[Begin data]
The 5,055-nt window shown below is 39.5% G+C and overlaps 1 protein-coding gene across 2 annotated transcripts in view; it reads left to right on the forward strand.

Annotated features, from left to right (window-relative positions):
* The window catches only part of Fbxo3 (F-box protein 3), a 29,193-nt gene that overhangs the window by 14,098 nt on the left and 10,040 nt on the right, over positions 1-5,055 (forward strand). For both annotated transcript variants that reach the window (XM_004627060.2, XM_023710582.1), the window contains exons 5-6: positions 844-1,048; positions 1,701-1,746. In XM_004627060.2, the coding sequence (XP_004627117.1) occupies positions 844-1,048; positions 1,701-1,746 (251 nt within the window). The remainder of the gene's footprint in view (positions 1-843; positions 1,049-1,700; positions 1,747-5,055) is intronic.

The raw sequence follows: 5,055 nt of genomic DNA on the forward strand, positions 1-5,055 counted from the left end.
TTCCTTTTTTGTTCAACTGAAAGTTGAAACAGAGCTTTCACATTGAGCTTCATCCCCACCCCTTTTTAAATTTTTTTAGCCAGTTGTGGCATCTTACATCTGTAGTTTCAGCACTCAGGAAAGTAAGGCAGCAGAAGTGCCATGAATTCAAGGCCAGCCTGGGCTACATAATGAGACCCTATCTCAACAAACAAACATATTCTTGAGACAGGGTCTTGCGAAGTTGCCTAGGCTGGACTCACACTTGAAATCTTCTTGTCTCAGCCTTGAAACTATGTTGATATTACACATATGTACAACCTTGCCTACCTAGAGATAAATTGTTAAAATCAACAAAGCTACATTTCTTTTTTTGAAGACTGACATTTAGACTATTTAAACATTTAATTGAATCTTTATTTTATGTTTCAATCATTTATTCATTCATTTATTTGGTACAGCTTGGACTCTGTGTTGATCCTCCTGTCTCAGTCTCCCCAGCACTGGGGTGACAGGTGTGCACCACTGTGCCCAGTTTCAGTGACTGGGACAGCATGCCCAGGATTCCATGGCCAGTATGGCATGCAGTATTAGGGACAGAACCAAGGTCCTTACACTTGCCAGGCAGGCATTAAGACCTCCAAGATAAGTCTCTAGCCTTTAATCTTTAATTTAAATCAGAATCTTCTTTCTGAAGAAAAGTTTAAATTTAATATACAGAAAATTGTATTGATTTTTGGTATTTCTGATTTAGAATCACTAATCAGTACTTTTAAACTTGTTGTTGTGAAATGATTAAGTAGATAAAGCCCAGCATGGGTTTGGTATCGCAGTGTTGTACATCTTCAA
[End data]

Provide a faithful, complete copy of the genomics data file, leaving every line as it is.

The 5,055-nt window shown below is 39.5% G+C and overlaps 1 protein-coding gene across 2 annotated transcripts in view; it reads left to right on the forward strand.

Annotated features, from left to right (window-relative positions):
* The window catches only part of Fbxo3 (F-box protein 3), a 29,193-nt gene that overhangs the window by 14,098 nt on the left and 10,040 nt on the right, over positions 1-5,055 (forward strand). For both annotated transcript variants that reach the window (XM_004627060.2, XM_023710582.1), the window contains exons 5-6: positions 844-1,048; positions 1,701-1,746. In XM_004627060.2, the coding sequence (XP_004627117.1) occupies positions 844-1,048; positions 1,701-1,746 (251 nt within the window). The remainder of the gene's footprint in view (positions 1-843; positions 1,049-1,700; positions 1,747-5,055) is intronic.

The raw sequence follows: 5,055 nt of genomic DNA on the forward strand, positions 1-5,055 counted from the left end.
TTCCTTTTTTGTTCAACTGAAAGTTGAAACAGAGCTTTCACATTGAGCTTCATCCCCACCCCTTTTTAAATTTTTTTAGCCAGTTGTGGCATCTTACATCTGTAGTTTCAGCACTCAGGAAAGTAAGGCAGCAGAAGTGCCATGAATTCAAGGCCAGCCTGGGCTACATAATGAGACCCTATCTCAACAAACAAACATATTCTTGAGACAGGGTCTTGCGAAGTTGCCTAGGCTGGACTCACACTTGAAATCTTCTTGTCTCAGCCTTGAAACTATGTTGATATTACACATATGTACAACCTTGCCTACCTAGAGATAAATTGTTAAAATCAACAAAGCTACATTTCTTTTTTTGAAGACTGACATTTAGACTATTTAAACATTTAATTGAATCTTTATTTTATGTTTCAATCATTTATTCATTCATTTATTTGGTACAGCTTGGACTCTGTGTTGATCCTCCTGTCTCAGTCTCCCCAGCACTGGGGTGACAGGTGTGCACCACTGTGCCCAGTTTCAGTGACTGGGACAGCATGCCCAGGATTCCATGGCCAGTATGGCATGCAGTATTAGGGACAGAACCAAGGTCCTTACACTTGCCAGGCAGGCATTAAGACCTCCAAGATAAGTCTCTAGCCTTTAATCTTTAATTTAAATCAGAATCTTCTTTCTGAAGAAAAGTTTAAATTTAATATACAGAAAATTGTATTGATTTTTGGTATTTCTGATTTAGAATCACTAATCAGTACTTTTAAACTTGTTGTTGTGAAATGATTAAGTAGATAAAGCCCAGCATGGGTTTGGTATCGCAGTGTTGTACATCTTCAA